Some recent media articles have attempted to politicize what CRC does and have accused CRC of “putting profits ahead of patients.” This is just not true. The truth is, having for-profit, investor-owned treatment centers is a positive thing for our country. Unlike many nonprofits or single-owned facilities, we have the geographic breadth and financial stability that enable us to continue to provide these necessary services, even in challenging economic times. As a result of our structure and access to capital, our programs are more insulated from state and local budget cuts or economic downturns. Our structure also allows us to invest significant dollars on patient quality, even when the general economic environment is stagnant.

Some journalists have chosen to focus on anecdotal — and dated — reports of incidents in our facilities and falsely extrapolate to a conclusion of declining quality. But the reality is that the addiction treatment field is increasingly dealing with more medically complex and highly compromised patients. While very unfortunate, incidents do happen within this field of healthcare, one that treats a population of people who are at the ends of their ropes, in the depths of their despair: troubled teens, patients with alcohol and drug abuse addiction, co-occurring mental health and drug and alcohol issues, sometimes suicidal, most in denial, and many untruthful to themselves, their families and us about preexisting medical and mental health conditions.

Some media have chosen to focus their criticism on incidents that occur outside of our facilities, when patients, under the supervision of doctors, take their methadone or buprenorphine home for administration of doses, despite the safeguards that we put in place such as lockboxes and patient accountability checks and contracts. Our mission is to help these individuals, but sadly, we cannot report 100 percent success. No treatment provider can.

The media often fails to mention that the overwhelming number of patients do experience significant success. Journalists rarely interview any of the number of referrals provided by CRC who have positive experiences. Instead, the articles rely extensively on “survivor” organizations that criticize youth treatment or drug and alcohol programs across the board, critics with no firsthand knowledge of the events they purport to describe, and the selective republication of erroneous information from earlier media articles.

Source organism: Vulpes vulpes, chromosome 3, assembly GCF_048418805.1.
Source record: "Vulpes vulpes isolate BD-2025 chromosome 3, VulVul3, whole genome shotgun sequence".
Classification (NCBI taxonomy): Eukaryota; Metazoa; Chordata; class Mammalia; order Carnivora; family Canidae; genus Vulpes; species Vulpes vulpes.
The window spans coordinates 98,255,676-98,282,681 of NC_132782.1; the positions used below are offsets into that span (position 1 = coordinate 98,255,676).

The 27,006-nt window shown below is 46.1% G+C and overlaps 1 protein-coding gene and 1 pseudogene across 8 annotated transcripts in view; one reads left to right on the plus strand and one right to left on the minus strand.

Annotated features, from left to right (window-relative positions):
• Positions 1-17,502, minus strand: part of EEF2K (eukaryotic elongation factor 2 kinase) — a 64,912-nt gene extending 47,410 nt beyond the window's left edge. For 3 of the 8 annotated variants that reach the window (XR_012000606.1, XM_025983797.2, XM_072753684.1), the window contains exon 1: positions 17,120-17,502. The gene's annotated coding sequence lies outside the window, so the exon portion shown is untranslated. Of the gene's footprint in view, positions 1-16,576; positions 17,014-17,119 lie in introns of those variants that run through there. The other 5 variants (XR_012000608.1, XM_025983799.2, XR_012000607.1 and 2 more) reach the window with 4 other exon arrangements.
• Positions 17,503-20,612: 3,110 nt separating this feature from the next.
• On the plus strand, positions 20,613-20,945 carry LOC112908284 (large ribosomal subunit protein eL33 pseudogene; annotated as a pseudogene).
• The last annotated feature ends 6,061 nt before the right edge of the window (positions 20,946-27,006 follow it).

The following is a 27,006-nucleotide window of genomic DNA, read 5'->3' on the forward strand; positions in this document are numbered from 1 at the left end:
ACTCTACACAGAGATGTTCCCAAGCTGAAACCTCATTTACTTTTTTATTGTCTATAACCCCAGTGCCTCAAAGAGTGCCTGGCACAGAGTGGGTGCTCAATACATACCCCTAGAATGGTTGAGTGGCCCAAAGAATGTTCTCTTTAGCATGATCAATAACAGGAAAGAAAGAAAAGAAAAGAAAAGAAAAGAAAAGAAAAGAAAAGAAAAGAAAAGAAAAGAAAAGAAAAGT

It is a fact that treatment organizations are prohibited by law from discussing specific cases or patient care, while other sources and family members making allegations have no such restraints. The occasional article that does mention such privacy regulations does so in a way that implies that treatment providers hide behind this language so as not to have to publicly discuss patient incidents. In actuality, these regulations are to protect our clients, every individual who enters our doors to get the treatment they so desperately need, who can take some comfort in this time of great distress knowing that their confidentiality is assured and trusting that it will never be revoked.

Several journalists who have written about CRC and treatment began their reporting with biased perspectives, specifically soliciting only critics of treatment programs to be sources.

CRC treats 30,000 people every day, yet this is just the tip of the iceberg when considering this nation’s treatment gap of people who need but do not receive treatment is over 20 million. We need more, not fewer, treatment options. When the media criticizes one provider because that sells newspapers or increases web hits, ignoring all of the positive aspects of treatment and lambasting our outcomes research, they are perpetuating the stigmatization, condemnation and discrimination of the entire treatment industry, with likely ramifications on millions of lives.

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  • Meet the Editor

    Alison Knopf
    Editor

    Alison Knopf is a professional journalist who began covering the addiction field in 1984 as founding editor of Substance Abuse Report. She has been the editor of Alcoholism & Drug Abuse Weekly since 2005.